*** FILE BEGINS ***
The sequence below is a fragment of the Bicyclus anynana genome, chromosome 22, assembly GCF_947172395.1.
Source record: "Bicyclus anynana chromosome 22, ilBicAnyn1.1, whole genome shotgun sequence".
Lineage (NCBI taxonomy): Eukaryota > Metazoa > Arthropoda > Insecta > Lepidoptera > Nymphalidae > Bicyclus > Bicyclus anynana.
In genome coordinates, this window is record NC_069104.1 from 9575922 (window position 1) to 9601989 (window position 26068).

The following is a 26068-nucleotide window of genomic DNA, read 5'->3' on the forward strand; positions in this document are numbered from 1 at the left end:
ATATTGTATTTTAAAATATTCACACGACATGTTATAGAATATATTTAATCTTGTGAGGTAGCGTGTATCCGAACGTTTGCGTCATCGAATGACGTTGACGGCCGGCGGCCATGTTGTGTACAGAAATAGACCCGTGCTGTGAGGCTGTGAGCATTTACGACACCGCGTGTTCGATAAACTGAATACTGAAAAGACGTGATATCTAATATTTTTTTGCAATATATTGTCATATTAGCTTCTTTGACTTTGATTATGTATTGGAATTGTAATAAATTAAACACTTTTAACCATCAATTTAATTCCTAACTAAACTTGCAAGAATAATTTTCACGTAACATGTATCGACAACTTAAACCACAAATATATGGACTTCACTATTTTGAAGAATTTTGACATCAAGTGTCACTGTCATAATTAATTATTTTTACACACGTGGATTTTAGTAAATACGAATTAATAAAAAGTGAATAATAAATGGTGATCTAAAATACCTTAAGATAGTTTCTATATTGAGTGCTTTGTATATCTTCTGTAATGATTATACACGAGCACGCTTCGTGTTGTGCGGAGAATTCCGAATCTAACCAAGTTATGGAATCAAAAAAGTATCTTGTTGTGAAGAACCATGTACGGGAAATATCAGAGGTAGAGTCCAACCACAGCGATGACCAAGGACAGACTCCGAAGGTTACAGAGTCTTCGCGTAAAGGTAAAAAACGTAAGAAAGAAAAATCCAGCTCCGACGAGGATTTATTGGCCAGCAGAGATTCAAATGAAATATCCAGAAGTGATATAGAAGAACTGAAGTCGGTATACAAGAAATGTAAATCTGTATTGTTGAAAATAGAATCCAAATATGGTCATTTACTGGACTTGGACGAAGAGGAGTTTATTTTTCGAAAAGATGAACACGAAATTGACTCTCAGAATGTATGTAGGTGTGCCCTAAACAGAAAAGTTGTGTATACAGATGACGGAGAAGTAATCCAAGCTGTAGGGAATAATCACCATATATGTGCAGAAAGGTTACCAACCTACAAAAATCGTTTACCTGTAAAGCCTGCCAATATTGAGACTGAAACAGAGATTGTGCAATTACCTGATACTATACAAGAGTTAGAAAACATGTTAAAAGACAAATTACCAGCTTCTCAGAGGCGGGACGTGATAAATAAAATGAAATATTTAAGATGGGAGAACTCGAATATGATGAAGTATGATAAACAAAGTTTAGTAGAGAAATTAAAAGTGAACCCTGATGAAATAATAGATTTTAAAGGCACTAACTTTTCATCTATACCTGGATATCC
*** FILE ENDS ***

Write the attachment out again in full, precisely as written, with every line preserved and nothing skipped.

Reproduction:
The sequence below is a fragment of the Bicyclus anynana genome, chromosome 22, assembly GCF_947172395.1.
Source record: "Bicyclus anynana chromosome 22, ilBicAnyn1.1, whole genome shotgun sequence".
Lineage (NCBI taxonomy): Eukaryota > Metazoa > Arthropoda > Insecta > Lepidoptera > Nymphalidae > Bicyclus > Bicyclus anynana.
In genome coordinates, this window is record NC_069104.1 from 9575922 (window position 1) to 9601989 (window position 26068).

The following is a 26068-nucleotide window of genomic DNA, read 5'->3' on the forward strand; positions in this document are numbered from 1 at the left end:
ATATTGTATTTTAAAATATTCACACGACATGTTATAGAATATATTTAATCTTGTGAGGTAGCGTGTATCCGAACGTTTGCGTCATCGAATGACGTTGACGGCCGGCGGCCATGTTGTGTACAGAAATAGACCCGTGCTGTGAGGCTGTGAGCATTTACGACACCGCGTGTTCGATAAACTGAATACTGAAAAGACGTGATATCTAATATTTTTTTGCAATATATTGTCATATTAGCTTCTTTGACTTTGATTATGTATTGGAATTGTAATAAATTAAACACTTTTAACCATCAATTTAATTCCTAACTAAACTTGCAAGAATAATTTTCACGTAACATGTATCGACAACTTAAACCACAAATATATGGACTTCACTATTTTGAAGAATTTTGACATCAAGTGTCACTGTCATAATTAATTATTTTTACACACGTGGATTTTAGTAAATACGAATTAATAAAAAGTGAATAATAAATGGTGATCTAAAATACCTTAAGATAGTTTCTATATTGAGTGCTTTGTATATCTTCTGTAATGATTATACACGAGCACGCTTCGTGTTGTGCGGAGAATTCCGAATCTAACCAAGTTATGGAATCAAAAAAGTATCTTGTTGTGAAGAACCATGTACGGGAAATATCAGAGGTAGAGTCCAACCACAGCGATGACCAAGGACAGACTCCGAAGGTTACAGAGTCTTCGCGTAAAGGTAAAAAACGTAAGAAAGAAAAATCCAGCTCCGACGAGGATTTATTGGCCAGCAGAGATTCAAATGAAATATCCAGAAGTGATATAGAAGAACTGAAGTCGGTATACAAGAAATGTAAATCTGTATTGTTGAAAATAGAATCCAAATATGGTCATTTACTGGACTTGGACGAAGAGGAGTTTATTTTTCGAAAAGATGAACACGAAATTGACTCTCAGAATGTATGTAGGTGTGCCCTAAACAGAAAAGTTGTGTATACAGATGACGGAGAAGTAATCCAAGCTGTAGGGAATAATCACCATATATGTGCAGAAAGGTTACCAACCTACAAAAATCGTTTACCTGTAAAGCCTGCCAATATTGAGACTGAAACAGAGATTGTGCAATTACCTGATACTATACAAGAGTTAGAAAACATGTTAAAAGACAAATTACCAGCTTCTCAGAGGCGGGACGTGATAAATAAAATGAAATATTTAAGATGGGAGAACTCGAATATGATGAAGTATGATAAACAAAGTTTAGTAGAGAAATTAAAAGTGAACCCTGATGAAATAATAGATTTTAAAGGCACTAACTTTTCATCTATACCTGGATATCC